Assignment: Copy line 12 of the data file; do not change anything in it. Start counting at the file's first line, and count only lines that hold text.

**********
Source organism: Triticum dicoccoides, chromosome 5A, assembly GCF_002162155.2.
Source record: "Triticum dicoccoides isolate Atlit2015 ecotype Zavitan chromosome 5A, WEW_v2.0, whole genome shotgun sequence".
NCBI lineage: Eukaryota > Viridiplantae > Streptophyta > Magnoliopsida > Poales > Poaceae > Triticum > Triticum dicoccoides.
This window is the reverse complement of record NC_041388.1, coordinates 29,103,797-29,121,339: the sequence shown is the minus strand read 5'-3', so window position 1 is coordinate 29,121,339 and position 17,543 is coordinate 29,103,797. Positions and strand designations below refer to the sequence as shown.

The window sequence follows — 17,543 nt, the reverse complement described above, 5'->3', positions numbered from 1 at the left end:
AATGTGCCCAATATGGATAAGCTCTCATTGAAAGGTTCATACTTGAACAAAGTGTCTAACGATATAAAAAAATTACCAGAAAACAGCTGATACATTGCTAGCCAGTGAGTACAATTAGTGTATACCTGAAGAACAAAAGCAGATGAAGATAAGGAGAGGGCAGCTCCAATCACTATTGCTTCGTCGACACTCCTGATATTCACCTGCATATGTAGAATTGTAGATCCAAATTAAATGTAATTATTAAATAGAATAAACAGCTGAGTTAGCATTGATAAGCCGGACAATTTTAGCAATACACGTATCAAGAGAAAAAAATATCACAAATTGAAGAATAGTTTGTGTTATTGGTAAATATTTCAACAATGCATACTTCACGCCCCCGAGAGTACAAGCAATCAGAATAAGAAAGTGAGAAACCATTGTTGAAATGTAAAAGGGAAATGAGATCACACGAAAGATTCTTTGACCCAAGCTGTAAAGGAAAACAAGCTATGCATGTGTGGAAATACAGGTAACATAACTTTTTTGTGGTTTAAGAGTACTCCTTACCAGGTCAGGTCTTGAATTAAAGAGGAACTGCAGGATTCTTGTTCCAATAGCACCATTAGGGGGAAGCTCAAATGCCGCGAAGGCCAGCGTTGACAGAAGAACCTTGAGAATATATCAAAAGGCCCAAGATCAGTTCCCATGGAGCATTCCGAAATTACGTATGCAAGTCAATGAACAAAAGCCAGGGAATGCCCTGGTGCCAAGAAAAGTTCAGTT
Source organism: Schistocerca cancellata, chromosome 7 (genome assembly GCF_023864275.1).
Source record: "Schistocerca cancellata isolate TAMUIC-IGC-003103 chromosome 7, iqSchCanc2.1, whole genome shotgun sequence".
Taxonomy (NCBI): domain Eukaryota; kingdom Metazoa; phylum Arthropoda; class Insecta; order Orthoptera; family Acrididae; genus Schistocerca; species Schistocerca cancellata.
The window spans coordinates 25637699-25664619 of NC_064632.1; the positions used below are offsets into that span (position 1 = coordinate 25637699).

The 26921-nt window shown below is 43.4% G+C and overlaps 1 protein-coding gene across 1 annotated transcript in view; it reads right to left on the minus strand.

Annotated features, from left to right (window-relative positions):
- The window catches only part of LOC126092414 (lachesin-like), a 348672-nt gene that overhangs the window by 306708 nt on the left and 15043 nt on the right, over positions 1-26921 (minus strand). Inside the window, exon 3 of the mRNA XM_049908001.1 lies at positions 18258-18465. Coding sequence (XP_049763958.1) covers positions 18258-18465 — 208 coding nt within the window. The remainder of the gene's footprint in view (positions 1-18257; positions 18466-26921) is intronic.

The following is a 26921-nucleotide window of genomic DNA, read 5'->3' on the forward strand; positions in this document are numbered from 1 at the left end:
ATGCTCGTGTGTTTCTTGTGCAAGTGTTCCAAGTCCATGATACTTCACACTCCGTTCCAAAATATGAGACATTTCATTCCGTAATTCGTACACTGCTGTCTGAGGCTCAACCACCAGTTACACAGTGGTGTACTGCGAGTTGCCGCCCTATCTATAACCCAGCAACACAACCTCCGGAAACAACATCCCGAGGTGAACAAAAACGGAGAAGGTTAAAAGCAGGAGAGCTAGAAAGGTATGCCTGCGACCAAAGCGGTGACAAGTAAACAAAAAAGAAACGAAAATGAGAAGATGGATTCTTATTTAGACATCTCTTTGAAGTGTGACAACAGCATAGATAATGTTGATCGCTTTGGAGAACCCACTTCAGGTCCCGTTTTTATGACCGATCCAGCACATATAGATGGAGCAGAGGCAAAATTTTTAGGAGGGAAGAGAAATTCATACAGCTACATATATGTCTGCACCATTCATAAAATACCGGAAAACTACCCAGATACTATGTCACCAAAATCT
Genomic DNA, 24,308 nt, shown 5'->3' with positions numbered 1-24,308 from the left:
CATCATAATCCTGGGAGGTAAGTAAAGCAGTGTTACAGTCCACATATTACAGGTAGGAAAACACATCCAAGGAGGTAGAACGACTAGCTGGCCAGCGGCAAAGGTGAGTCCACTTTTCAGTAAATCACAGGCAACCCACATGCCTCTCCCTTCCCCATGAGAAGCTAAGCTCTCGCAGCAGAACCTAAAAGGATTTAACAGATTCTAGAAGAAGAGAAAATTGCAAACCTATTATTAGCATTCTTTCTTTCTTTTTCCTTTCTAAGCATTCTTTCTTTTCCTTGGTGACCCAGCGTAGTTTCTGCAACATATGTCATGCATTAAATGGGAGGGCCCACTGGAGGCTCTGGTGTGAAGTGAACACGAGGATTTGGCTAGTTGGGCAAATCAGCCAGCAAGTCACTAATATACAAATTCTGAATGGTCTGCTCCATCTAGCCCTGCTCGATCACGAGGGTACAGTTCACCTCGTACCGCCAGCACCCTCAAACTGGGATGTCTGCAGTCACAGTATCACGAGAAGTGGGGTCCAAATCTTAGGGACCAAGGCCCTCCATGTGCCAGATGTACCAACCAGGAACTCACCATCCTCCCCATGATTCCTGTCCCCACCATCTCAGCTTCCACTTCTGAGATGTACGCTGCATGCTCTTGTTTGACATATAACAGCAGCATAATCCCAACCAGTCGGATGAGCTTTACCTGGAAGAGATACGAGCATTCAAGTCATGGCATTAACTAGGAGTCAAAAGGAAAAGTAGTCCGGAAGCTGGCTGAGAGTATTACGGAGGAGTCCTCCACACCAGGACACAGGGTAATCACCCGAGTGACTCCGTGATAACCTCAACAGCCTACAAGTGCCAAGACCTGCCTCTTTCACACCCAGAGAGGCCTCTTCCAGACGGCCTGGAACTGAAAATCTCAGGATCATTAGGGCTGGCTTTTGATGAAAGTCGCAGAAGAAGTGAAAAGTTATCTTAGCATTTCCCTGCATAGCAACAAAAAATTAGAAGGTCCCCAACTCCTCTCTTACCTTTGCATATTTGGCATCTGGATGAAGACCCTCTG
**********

Annotated features, from left to right (window-relative positions):